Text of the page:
Should I Get Over the Muscle or Under the Muscle Breast Implants?More on this Topic
If you’ve been researching breast augmentation, you probably know that your plastic surgeon can place your breast implants on top of (subglandular placement) or underneath your pectoralis major chest muscle (submuscular placement). You’re probably also aware there is some debate about which is better and why.
In this post, we will argue that under the muscle implants are always the better choice. (Ok, there’s one potential exception, and we’ll get to that too.)
What Does Putting Breast Implants Under the Muscle Mean?
The muscle involved in breast augmentation is the pectoralis major muscle. It starts at your shoulder and fans out across your chest wall, attaching to your clavicle and your breastbone. It sits right underneath your breast tissue and on top of your smaller chest muscles - the pectoralis minor and the intercostals.
A plastic surgeon can position your breast implants four ways in terms of your pectoralis chest muscle.
Subglandular Breast Implant Placement
With subglandular implant placement, the surgeon raises your breast tissue off the underlying pectoral muscle and places the implant directly under the breast. All chest muscles lay beneath the breast implant.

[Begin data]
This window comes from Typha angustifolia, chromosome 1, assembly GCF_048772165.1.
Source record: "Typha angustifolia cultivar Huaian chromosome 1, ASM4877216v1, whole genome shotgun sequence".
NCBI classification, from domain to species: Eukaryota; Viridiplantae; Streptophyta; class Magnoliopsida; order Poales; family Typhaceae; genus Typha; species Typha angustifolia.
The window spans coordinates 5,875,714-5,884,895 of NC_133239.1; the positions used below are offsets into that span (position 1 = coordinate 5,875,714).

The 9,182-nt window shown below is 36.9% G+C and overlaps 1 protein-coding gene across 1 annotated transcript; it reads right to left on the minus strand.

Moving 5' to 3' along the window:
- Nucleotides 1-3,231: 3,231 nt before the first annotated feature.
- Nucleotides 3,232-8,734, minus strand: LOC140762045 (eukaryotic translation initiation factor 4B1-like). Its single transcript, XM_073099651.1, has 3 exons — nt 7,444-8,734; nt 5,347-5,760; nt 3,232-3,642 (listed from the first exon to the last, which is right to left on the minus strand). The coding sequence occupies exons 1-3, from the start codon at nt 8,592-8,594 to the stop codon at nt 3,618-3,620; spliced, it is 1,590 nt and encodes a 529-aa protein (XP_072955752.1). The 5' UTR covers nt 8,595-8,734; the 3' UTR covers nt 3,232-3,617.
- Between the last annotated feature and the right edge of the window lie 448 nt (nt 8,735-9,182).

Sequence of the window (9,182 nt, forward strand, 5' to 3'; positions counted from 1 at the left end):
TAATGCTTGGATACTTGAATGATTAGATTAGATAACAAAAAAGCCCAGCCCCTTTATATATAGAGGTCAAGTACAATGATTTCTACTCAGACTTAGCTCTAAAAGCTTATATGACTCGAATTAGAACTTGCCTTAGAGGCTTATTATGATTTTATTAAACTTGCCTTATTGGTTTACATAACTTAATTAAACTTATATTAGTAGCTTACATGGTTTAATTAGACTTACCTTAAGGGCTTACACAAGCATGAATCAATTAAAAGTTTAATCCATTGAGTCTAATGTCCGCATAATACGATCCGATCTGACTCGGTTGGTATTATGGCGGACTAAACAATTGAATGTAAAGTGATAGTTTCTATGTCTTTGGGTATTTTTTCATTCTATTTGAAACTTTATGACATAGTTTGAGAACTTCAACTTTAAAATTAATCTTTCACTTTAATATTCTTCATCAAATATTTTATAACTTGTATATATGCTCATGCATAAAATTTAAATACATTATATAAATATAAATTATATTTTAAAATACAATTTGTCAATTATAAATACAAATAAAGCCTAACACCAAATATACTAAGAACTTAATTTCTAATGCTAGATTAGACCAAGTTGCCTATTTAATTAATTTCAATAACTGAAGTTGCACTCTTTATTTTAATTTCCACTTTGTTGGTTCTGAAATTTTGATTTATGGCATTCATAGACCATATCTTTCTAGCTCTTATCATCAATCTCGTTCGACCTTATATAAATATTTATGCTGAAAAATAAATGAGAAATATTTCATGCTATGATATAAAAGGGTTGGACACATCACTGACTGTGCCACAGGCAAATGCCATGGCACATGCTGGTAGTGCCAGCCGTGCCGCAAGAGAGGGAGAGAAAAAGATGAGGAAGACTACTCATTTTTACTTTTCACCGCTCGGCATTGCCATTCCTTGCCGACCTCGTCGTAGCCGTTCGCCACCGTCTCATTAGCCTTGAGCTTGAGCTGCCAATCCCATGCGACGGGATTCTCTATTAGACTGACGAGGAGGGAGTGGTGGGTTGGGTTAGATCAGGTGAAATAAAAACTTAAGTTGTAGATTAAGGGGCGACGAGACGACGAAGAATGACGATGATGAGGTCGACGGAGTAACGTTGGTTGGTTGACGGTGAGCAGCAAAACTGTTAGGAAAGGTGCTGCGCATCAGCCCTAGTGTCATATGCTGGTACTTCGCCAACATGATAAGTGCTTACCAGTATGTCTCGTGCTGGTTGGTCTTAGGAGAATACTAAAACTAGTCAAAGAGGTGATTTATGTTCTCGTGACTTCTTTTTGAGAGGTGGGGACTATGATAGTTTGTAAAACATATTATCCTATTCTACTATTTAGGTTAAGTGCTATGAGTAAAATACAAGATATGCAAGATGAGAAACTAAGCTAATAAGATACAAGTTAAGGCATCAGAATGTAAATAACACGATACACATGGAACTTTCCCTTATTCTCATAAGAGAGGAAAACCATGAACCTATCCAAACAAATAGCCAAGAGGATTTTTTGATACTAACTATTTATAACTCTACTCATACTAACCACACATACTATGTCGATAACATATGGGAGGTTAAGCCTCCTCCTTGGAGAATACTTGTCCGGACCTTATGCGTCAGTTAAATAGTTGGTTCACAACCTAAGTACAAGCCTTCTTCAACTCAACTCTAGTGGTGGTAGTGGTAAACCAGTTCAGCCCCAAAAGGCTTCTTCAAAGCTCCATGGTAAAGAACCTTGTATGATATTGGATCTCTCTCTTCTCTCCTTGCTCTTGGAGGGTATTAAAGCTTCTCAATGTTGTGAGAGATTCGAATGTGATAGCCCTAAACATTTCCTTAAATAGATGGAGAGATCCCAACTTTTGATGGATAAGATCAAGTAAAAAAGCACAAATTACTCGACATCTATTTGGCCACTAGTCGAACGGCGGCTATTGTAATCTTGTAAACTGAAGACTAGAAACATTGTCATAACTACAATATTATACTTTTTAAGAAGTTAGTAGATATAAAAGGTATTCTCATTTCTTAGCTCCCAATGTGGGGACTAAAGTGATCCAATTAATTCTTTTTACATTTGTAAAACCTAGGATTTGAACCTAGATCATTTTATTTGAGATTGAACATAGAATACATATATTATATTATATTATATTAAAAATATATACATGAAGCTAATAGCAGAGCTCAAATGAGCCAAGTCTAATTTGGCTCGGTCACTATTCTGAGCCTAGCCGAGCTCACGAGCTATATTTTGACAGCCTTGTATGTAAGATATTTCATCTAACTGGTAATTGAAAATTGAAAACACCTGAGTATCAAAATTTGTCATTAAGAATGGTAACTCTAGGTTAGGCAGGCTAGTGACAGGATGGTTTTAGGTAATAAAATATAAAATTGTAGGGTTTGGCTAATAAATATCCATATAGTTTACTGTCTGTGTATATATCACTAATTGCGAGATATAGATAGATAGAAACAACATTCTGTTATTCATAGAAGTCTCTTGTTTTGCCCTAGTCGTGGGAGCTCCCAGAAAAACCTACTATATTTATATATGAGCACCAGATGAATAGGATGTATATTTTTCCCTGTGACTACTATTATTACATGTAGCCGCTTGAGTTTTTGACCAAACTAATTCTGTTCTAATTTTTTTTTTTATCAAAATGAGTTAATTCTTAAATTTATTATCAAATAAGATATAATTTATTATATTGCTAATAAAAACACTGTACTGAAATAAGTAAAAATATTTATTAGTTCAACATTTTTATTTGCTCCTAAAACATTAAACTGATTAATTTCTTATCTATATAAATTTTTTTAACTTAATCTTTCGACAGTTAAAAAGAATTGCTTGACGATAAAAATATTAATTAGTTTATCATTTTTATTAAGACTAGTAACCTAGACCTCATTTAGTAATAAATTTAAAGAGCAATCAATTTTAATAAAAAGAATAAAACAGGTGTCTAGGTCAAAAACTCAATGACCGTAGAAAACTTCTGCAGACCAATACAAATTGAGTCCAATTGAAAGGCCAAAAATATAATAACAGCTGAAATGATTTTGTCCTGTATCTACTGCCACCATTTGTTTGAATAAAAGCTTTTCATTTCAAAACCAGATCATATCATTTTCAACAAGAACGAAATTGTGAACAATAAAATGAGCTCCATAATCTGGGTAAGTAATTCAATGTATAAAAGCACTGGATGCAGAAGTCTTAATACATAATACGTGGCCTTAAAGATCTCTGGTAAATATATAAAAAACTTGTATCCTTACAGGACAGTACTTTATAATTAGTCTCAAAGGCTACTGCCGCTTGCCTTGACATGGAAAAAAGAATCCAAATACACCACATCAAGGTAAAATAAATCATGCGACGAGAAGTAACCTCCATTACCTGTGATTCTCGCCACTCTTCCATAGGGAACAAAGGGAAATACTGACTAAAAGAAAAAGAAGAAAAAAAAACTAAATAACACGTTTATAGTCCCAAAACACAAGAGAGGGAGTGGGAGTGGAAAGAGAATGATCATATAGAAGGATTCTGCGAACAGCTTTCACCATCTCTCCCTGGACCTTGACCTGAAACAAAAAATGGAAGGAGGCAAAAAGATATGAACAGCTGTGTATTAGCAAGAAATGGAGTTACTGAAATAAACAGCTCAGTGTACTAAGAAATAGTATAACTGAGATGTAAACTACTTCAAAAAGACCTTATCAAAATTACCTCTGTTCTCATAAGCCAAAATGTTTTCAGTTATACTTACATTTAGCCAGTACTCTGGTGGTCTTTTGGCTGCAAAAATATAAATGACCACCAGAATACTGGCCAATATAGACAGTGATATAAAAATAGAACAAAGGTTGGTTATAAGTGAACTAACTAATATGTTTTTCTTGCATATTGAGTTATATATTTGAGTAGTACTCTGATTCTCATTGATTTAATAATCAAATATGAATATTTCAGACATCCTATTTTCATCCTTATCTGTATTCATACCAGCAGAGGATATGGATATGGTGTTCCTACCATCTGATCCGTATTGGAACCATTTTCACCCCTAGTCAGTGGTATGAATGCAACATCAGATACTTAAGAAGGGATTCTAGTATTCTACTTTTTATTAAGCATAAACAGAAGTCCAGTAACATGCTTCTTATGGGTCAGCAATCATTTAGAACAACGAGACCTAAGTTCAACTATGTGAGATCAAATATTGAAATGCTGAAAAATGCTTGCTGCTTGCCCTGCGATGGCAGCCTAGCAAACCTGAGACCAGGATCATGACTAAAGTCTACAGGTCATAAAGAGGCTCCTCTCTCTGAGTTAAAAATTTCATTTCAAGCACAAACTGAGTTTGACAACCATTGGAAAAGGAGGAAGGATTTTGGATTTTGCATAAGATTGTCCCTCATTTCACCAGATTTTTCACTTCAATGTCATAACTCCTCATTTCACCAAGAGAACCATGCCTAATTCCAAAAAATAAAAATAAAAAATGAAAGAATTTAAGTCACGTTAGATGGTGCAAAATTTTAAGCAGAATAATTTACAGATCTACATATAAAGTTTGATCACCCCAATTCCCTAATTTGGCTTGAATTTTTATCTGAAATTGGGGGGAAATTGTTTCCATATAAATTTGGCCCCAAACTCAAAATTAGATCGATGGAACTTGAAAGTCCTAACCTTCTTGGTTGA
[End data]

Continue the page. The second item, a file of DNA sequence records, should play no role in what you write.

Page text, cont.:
Subfascial Breast Implant Placement
Subfascial implant placement is identical to subglandular placement except that the plastic surgeon lifts both the breast tissue and the top layer of fibrous tissue that covers the pectoralis major (the pectoralis fascia.)
Subpectoral Breast Implant Placement
When a patient or surgeon refers to “under the muscle placement,” this is what they mean. The plastic surgeon raises the breast tissue and the pectoralis major muscle along with it. This allows implant placement under the pectoralis muscle.
Total Submuscular Breast Implant Placement
Because of its anatomy, the pectoralis major only covers about 3/4 of the typical breast implant. The outer edge of the pectoral muscle travels diagonally from the shoulder toward the lower middle chest wall so the bottom outer edges of the breast implants extend past its border. They are covered by breast glandular tissue only.
The entire implant can be covered with muscle by lifting the serratus muscles and the rectus abdominis muscles along with the pectoralis. This technique, called total submuscular placement, creates fully under-the-muscle breast implants.
Where Should I Have my Plastic Surgeon Place my Breast Implants?
Here is our advice for breast augmentation implant placement. We will start with our least recommended implant placement and proceed to our favorite. For each position, we will list the advantages and give our overall assessment. These recommendations are valid regardless of the implant size used. They apply to both larger and smaller breasts and to both silicone gel and saline implants.
Total Submuscular Placement
If it’s best to place implants under the pectoralis muscle (spoiler alert - that’s where we’re heading), isn’t it even better still to place them entirely under muscle? Well, no. The anatomy of the pectoralis major muscle lends itself perfectly to breast augmentation.
- It can be elevated easily and almost bloodlessly.
- Raising the pec muscle is not particularly painful postoperatively (if it's done gently.)